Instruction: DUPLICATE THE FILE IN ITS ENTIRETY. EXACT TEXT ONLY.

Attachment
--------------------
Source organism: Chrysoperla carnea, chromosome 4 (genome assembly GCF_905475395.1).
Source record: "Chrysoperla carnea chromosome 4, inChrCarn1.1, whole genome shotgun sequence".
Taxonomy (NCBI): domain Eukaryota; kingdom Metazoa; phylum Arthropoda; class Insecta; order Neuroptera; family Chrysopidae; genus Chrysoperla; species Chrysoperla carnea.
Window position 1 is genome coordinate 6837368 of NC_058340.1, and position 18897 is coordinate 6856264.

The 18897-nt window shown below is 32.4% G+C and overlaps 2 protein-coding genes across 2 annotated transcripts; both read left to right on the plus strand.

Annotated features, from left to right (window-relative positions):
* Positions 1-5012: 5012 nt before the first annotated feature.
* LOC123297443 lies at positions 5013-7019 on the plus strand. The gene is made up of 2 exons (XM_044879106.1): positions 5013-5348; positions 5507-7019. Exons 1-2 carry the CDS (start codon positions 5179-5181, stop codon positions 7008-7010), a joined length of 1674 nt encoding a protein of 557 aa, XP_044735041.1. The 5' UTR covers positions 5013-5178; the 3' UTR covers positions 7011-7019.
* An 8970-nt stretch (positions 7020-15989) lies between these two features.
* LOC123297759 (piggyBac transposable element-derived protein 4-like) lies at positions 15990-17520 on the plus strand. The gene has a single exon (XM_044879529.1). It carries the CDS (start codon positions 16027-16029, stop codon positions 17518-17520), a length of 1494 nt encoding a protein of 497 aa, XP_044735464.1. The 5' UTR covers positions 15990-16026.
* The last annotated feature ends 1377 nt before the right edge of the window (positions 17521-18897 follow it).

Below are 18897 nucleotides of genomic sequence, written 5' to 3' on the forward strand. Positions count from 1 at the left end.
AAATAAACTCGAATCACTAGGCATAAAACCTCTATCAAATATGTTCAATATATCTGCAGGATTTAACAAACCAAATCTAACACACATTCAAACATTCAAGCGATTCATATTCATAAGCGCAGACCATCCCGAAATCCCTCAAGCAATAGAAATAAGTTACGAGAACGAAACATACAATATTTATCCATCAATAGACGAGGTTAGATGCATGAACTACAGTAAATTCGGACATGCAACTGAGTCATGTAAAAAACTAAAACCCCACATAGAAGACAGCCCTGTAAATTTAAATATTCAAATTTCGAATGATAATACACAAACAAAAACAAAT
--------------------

Source organism: Chrysoperla carnea, chromosome 4 (genome assembly GCF_905475395.1).
Source record: "Chrysoperla carnea chromosome 4, inChrCarn1.1, whole genome shotgun sequence".
Taxonomy (NCBI): domain Eukaryota; kingdom Metazoa; phylum Arthropoda; class Insecta; order Neuroptera; family Chrysopidae; genus Chrysoperla; species Chrysoperla carnea.
Window position 1 is genome coordinate 6837368 of NC_058340.1, and position 18897 is coordinate 6856264.

The 18897-nt window shown below is 32.4% G+C and overlaps 2 protein-coding genes across 2 annotated transcripts; both read left to right on the plus strand.

Annotated features, from left to right (window-relative positions):
* Positions 1-5012: 5012 nt before the first annotated feature.
* LOC123297443 lies at positions 5013-7019 on the plus strand. The gene is made up of 2 exons (XM_044879106.1): positions 5013-5348; positions 5507-7019. Exons 1-2 carry the CDS (start codon positions 5179-5181, stop codon positions 7008-7010), a joined length of 1674 nt encoding a protein of 557 aa, XP_044735041.1. The 5' UTR covers positions 5013-5178; the 3' UTR covers positions 7011-7019.
* An 8970-nt stretch (positions 7020-15989) lies between these two features.
* LOC123297759 (piggyBac transposable element-derived protein 4-like) lies at positions 15990-17520 on the plus strand. The gene has a single exon (XM_044879529.1). It carries the CDS (start codon positions 16027-16029, stop codon positions 17518-17520), a length of 1494 nt encoding a protein of 497 aa, XP_044735464.1. The 5' UTR covers positions 15990-16026.
* The last annotated feature ends 1377 nt before the right edge of the window (positions 17521-18897 follow it).

Below are 18897 nucleotides of genomic sequence, written 5' to 3' on the forward strand. Positions count from 1 at the left end.
AAATAAACTCGAATCACTAGGCATAAAACCTCTATCAAATATGTTCAATATATCTGCAGGATTTAACAAACCAAATCTAACACACATTCAAACATTCAAGCGATTCATATTCATAAGCGCAGACCATCCCGAAATCCCTCAAGCAATAGAAATAAGTTACGAGAACGAAACATACAATATTTATCCATCAATAGACGAGGTTAGATGCATGAACTACAGTAAATTCGGACATGCAACTGAGTCATGTAAAAAACTAAAACCCCACATAGAAGACAGCCCTGTAAATTTAAATATTCAAATTTCGAATGATAATACACAAACAAAAACAAAT